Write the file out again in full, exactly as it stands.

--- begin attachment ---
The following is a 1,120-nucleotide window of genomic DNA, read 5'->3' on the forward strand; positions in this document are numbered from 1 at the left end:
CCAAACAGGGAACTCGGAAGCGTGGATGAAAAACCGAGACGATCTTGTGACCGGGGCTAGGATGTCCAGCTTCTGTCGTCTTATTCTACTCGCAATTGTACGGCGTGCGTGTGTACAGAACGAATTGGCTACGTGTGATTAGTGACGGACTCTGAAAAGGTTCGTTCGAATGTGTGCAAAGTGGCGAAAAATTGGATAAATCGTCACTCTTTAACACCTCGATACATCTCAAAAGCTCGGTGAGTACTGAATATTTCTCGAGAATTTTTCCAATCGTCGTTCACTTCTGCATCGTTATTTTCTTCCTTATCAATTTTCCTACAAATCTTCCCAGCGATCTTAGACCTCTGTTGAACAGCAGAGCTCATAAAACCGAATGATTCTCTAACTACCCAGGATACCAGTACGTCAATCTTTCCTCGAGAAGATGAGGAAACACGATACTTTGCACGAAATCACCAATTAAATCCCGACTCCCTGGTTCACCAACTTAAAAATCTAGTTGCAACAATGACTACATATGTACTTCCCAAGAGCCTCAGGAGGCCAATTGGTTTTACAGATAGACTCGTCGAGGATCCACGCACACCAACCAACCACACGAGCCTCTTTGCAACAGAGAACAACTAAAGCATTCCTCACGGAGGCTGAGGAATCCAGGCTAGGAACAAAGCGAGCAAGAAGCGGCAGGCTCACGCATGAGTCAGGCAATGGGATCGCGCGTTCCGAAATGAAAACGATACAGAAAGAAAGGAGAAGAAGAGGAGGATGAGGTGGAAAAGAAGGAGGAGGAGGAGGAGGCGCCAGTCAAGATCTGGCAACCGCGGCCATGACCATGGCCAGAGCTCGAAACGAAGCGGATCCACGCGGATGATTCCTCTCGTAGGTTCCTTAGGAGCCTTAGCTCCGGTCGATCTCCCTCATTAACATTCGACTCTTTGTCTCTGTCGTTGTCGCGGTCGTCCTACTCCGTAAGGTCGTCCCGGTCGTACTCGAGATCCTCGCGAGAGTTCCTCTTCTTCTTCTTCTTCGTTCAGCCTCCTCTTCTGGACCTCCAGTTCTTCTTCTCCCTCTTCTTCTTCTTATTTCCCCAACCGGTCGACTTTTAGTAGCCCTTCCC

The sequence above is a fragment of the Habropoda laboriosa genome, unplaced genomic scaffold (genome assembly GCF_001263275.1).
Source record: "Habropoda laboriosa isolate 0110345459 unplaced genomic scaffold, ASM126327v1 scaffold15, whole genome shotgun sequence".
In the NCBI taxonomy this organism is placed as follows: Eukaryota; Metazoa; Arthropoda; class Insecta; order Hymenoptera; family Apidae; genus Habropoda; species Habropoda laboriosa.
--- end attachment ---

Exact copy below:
The following is a 1,120-nucleotide window of genomic DNA, read 5'->3' on the forward strand; positions in this document are numbered from 1 at the left end:
CCAAACAGGGAACTCGGAAGCGTGGATGAAAAACCGAGACGATCTTGTGACCGGGGCTAGGATGTCCAGCTTCTGTCGTCTTATTCTACTCGCAATTGTACGGCGTGCGTGTGTACAGAACGAATTGGCTACGTGTGATTAGTGACGGACTCTGAAAAGGTTCGTTCGAATGTGTGCAAAGTGGCGAAAAATTGGATAAATCGTCACTCTTTAACACCTCGATACATCTCAAAAGCTCGGTGAGTACTGAATATTTCTCGAGAATTTTTCCAATCGTCGTTCACTTCTGCATCGTTATTTTCTTCCTTATCAATTTTCCTACAAATCTTCCCAGCGATCTTAGACCTCTGTTGAACAGCAGAGCTCATAAAACCGAATGATTCTCTAACTACCCAGGATACCAGTACGTCAATCTTTCCTCGAGAAGATGAGGAAACACGATACTTTGCACGAAATCACCAATTAAATCCCGACTCCCTGGTTCACCAACTTAAAAATCTAGTTGCAACAATGACTACATATGTACTTCCCAAGAGCCTCAGGAGGCCAATTGGTTTTACAGATAGACTCGTCGAGGATCCACGCACACCAACCAACCACACGAGCCTCTTTGCAACAGAGAACAACTAAAGCATTCCTCACGGAGGCTGAGGAATCCAGGCTAGGAACAAAGCGAGCAAGAAGCGGCAGGCTCACGCATGAGTCAGGCAATGGGATCGCGCGTTCCGAAATGAAAACGATACAGAAAGAAAGGAGAAGAAGAGGAGGATGAGGTGGAAAAGAAGGAGGAGGAGGAGGAGGCGCCAGTCAAGATCTGGCAACCGCGGCCATGACCATGGCCAGAGCTCGAAACGAAGCGGATCCACGCGGATGATTCCTCTCGTAGGTTCCTTAGGAGCCTTAGCTCCGGTCGATCTCCCTCATTAACATTCGACTCTTTGTCTCTGTCGTTGTCGCGGTCGTCCTACTCCGTAAGGTCGTCCCGGTCGTACTCGAGATCCTCGCGAGAGTTCCTCTTCTTCTTCTTCTTCGTTCAGCCTCCTCTTCTGGACCTCCAGTTCTTCTTCTCCCTCTTCTTCTTCTTATTTCCCCAACCGGTCGACTTTTAGTAGCCCTTCCC

The sequence above is a fragment of the Habropoda laboriosa genome, unplaced genomic scaffold (genome assembly GCF_001263275.1).
Source record: "Habropoda laboriosa isolate 0110345459 unplaced genomic scaffold, ASM126327v1 scaffold15, whole genome shotgun sequence".
In the NCBI taxonomy this organism is placed as follows: Eukaryota; Metazoa; Arthropoda; class Insecta; order Hymenoptera; family Apidae; genus Habropoda; species Habropoda laboriosa.